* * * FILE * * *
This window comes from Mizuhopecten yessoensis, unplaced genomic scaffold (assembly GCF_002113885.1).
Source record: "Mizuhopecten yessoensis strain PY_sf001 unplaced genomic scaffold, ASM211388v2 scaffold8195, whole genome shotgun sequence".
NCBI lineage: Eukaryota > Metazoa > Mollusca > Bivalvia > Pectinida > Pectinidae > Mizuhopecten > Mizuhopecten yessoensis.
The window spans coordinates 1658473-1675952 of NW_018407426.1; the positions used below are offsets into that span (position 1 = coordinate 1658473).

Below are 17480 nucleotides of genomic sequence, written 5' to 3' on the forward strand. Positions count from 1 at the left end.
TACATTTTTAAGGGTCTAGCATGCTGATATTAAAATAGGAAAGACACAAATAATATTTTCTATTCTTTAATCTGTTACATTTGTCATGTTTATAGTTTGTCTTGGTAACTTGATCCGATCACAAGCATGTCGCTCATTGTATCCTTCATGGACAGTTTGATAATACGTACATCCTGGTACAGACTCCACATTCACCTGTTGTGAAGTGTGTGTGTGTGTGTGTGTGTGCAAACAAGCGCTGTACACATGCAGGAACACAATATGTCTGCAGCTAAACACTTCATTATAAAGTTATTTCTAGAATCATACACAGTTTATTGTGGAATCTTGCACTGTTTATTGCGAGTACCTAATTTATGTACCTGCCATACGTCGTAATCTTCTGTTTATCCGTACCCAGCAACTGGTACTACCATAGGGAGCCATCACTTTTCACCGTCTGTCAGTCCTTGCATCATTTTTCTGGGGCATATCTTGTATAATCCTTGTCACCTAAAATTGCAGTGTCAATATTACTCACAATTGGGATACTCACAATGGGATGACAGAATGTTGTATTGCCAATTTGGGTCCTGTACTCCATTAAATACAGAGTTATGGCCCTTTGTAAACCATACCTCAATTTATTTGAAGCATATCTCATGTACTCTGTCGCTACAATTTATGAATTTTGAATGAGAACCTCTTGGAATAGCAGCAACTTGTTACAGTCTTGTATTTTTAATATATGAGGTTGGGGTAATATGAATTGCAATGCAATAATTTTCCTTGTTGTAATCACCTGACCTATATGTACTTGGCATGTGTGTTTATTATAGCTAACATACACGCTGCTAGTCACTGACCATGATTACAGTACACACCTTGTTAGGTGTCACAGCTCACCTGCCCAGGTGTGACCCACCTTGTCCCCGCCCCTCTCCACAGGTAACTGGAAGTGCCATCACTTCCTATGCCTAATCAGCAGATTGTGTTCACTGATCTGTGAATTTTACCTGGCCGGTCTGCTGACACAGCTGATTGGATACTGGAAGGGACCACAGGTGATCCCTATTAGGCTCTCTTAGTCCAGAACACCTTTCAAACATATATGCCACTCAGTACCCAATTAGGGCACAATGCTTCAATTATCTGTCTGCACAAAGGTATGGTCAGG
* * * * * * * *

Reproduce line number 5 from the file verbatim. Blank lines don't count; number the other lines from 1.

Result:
Below are 17480 nucleotides of genomic sequence, written 5' to 3' on the forward strand. Positions count from 1 at the left end.